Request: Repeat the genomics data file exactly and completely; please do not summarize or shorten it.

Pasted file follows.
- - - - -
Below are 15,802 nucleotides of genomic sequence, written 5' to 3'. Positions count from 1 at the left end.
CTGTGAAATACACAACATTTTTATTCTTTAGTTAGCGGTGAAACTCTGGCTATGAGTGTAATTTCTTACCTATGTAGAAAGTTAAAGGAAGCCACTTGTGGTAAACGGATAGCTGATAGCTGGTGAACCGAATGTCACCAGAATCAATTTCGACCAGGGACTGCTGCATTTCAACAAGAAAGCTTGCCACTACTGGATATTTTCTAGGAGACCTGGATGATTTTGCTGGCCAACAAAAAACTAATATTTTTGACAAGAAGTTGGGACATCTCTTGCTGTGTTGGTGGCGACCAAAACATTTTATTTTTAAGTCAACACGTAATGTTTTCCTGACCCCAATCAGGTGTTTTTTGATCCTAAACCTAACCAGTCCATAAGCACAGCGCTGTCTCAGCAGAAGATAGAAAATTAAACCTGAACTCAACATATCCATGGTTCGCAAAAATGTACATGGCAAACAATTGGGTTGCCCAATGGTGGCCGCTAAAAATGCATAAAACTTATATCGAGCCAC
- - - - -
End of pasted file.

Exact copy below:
Below are 15,802 nucleotides of genomic sequence, written 5' to 3'. Positions count from 1 at the left end.
CTGTGAAATACACAACATTTTTATTCTTTAGTTAGCGGTGAAACTCTGGCTATGAGTGTAATTTCTTACCTATGTAGAAAGTTAAAGGAAGCCACTTGTGGTAAACGGATAGCTGATAGCTGGTGAACCGAATGTCACCAGAATCAATTTCGACCAGGGACTGCTGCATTTCAACAAGAAAGCTTGCCACTACTGGATATTTTCTAGGAGACCTGGATGATTTTGCTGGCCAACAAAAAACTAATATTTTTGACAAGAAGTTGGGACATCTCTTGCTGTGTTGGTGGCGACCAAAACATTTTATTTTTAAGTCAACACGTAATGTTTTCCTGACCCCAATCAGGTGTTTTTTGATCCTAAACCTAACCAGTCCATAAGCACAGCGCTGTCTCAGCAGAAGATAGAAAATTAAACCTGAACTCAACATATCCATGGTTCGCAAAAATGTACATGGCAAACAATTGGGTTGCCCAATGGTGGCCGCTAAAAATGCATAAAACTTATATCGAGCCAC